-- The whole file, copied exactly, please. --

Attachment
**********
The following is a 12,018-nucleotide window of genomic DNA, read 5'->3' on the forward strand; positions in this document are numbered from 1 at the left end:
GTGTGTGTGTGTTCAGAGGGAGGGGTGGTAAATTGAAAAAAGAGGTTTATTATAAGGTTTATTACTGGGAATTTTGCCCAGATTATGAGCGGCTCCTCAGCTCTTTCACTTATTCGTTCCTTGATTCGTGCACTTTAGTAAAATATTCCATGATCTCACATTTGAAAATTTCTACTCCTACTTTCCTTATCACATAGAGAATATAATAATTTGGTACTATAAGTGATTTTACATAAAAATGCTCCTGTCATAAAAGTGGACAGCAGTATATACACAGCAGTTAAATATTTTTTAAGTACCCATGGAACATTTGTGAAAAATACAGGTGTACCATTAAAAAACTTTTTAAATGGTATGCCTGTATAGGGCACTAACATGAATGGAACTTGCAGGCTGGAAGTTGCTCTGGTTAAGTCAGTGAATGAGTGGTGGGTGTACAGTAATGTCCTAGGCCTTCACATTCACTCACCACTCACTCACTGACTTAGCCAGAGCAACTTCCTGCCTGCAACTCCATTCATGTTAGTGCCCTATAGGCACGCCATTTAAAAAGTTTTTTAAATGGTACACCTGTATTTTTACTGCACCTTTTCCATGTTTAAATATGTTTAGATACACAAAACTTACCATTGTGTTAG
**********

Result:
The following is a 12,018-nucleotide window of genomic DNA, read 5'->3' on the forward strand; positions in this document are numbered from 1 at the left end:
GTGTGTGTGTGTTCAGAGGGAGGGGTGGTAAATTGAAAAAAGAGGTTTATTATAAGGTTTATTACTGGGAATTTTGCCCAGATTATGAGCGGCTCCTCAGCTCTTTCACTTATTCGTTCCTTGATTCGTGCACTTTAGTAAAATATTCCATGATCTCACATTTGAAAATTTCTACTCCTACTTTCCTTATCACATAGAGAATATAATAATTTGGTACTATAAGTGATTTTACATAAAAATGCTCCTGTCATAAAAGTGGACAGCAGTATATACACAGCAGTTAAATATTTTTTAAGTACCCATGGAACATTTGTGAAAAATACAGGTGTACCATTAAAAAACTTTTTAAATGGTATGCCTGTATAGGGCACTAACATGAATGGAACTTGCAGGCTGGAAGTTGCTCTGGTTAAGTCAGTGAATGAGTGGTGGGTGTACAGTAATGTCCTAGGCCTTCACATTCACTCACCACTCACTCACTGACTTAGCCAGAGCAACTTCCTGCCTGCAACTCCATTCATGTTAGTGCCCTATAGGCACGCCATTTAAAAAGTTTTTTAAATGGTACACCTGTATTTTTACTGCACCTTTTCCATGTTTAAATATGTTTAGATACACAAAACTTACCATTGTGTTAG